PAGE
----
I listened to this book while doing my own daily walking, so I listened for about 1 hour per day. But, there were many days when I would get back home and continue to listen. I was glad that Jeff made it the entire way, but sorry to have the book end. Great listen through Audible!
Teacher, Outdoor Sports Enthusiast
Yes, good if you want to hike the AT
Author's positive attitude
He sounds like a robot and has an annoying accent. Very dry and robotic.
Yes, up until the end.
The author should have ended the book a couple paragraphs after reaching Maine. He goes on and on with repetitive inspirational drivel. This ruins the effect of a good ending.
Post apocalyptic listener with some thrillers mixed in. Follow me on twitter at @drewsant
Well written, and uplifting this story takes the listener along the AT for the highs and lows and really helps to inspire you to want to get outdoors. There aren’t a ton of laugh out loud moments (like Bill Bryce’s “A Walk in the Woods”), but there are enough real movements to connect you to the author trail and other hikers you meet along the way. In addition I like that this is a story about doing the trail for a reason other the self-development. I personally find those types of stories (such as “Wild”) hard to connect with because the author is either doing something stupid or is a bit self-centered.
Mr. Heyborne does a very good job. It's a bit more reading than performance due to the type of book, but he really adds to the enjoyment of the story.
Listening to this book made me so excited to start my own appalachian trail hike I would literally tear up (with anticipation) at my desk sometime.
It is obvious Jeff it not a professional writer, but the story is so great and well read his simplicity just fits. HIGHLY recommend if someone is planning their own thru-hike. The book focuses on the experience of hiking and interacting with individuals rather than a book about just the trial itself.
Less attention to his personal possessions and travails and more attention to the trail.
A mention of Emma Gatewood and other women who have walked the trail. His oversight of the history of the trail is disappointing. So much so, I did not go past his first day on the trail.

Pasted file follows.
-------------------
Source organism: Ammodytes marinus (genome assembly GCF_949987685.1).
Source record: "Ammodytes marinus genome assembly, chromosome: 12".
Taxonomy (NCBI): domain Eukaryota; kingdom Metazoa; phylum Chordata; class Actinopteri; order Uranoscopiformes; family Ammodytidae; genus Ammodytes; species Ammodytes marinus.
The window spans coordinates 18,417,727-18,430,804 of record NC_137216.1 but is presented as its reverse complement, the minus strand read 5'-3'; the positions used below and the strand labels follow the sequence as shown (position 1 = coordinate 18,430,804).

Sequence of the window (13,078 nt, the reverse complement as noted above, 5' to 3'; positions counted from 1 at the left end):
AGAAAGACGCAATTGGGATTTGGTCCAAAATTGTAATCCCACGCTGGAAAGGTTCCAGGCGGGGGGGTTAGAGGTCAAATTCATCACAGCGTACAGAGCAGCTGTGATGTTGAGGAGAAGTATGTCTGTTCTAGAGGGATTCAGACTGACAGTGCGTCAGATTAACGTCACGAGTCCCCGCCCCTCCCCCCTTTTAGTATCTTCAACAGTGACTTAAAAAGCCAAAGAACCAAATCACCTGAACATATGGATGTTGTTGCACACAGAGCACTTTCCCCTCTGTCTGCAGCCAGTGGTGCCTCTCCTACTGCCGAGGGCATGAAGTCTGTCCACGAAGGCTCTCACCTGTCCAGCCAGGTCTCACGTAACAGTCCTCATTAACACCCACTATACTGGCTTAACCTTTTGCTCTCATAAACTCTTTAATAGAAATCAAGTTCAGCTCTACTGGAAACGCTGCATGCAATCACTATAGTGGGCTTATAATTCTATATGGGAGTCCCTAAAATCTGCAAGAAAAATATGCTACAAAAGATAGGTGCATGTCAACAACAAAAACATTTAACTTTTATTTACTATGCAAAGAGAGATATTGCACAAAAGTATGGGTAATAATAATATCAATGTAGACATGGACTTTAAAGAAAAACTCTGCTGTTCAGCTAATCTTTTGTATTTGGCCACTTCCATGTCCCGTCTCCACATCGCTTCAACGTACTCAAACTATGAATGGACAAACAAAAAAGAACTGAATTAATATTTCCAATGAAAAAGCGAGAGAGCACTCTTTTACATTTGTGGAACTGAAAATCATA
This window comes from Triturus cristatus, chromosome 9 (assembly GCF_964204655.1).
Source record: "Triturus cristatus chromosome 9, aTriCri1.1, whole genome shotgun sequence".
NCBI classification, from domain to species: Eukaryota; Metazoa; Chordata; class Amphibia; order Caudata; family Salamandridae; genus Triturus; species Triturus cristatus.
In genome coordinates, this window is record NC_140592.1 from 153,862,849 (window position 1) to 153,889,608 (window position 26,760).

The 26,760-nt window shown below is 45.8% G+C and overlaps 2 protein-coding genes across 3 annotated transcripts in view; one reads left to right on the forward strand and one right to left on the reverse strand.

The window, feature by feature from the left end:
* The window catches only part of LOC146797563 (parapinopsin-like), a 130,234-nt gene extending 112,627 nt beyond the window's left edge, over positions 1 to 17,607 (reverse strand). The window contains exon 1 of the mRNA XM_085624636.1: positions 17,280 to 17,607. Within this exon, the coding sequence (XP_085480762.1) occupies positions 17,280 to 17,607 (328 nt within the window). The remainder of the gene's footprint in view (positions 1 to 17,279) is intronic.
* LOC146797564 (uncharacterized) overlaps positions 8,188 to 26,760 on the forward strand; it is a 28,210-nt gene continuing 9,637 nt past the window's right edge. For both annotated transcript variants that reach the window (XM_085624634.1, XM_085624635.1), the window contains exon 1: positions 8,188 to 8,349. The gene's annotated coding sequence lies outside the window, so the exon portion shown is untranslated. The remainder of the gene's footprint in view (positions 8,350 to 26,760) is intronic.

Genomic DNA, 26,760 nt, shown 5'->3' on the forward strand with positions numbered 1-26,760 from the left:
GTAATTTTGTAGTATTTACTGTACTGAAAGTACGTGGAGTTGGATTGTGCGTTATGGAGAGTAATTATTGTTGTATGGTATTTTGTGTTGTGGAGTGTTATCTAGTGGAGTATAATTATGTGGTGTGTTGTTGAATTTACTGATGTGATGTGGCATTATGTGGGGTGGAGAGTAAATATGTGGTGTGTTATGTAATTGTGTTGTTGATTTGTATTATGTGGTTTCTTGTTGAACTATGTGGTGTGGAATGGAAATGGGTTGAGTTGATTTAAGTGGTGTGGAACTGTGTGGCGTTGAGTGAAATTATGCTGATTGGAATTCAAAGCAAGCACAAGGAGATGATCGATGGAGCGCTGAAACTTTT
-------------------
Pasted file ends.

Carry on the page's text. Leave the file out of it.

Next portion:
Love a good thriller!
Yes. I enjoy hiking myself, live near the AT and enjoy the subject.
The personal struggle with the trail itself.
Some of the minute details of the fundraising.
I would have changed the pronunciation to correct the trail name: it's Appalachian, which is pronounced as throwing an apple-atch-ah. I know the name varies in it's pronunciation by where and who regarding the mountain chain etc, but the trail itself is uniformly pronounced "apple-atch-ah". You can verify this with the Appalachian Trail Conservancy if you wish. Anyone listening would most likely know this, and as the name occurs repeatedly in the story it becomes one of those nails on the chalkboard kind of distractions.
That matter aside, the balance of the narration was fine.
No, while compelling I had no problem stopping and joining back later. It has the advantage on no real "plot" line to remain aware of. This makes it an easier book to take in sections.
Lame story, just hike the trail. Focused way too much on raising a tiny amount of money.
Yes. He oddly pronounces the word Appalachian (in my opinion) and I couldn't finish.
I have buyer's remorse for this one... It was on sale, I now understand why.
If you are expecting a book that describes the flora & fauna of the trail, this one is not for you. This book describes shelters, hostels, other hikers, pizza, ice cream & beer along the way, leaving the natural magnificence to shirt, bland comments such as, "The views were awesome." The term "trail magic" is overused to the point of annoyance. The narrator also has a perky Mr. Rogers type of inflection that detracts from the story. My advice is take a pass.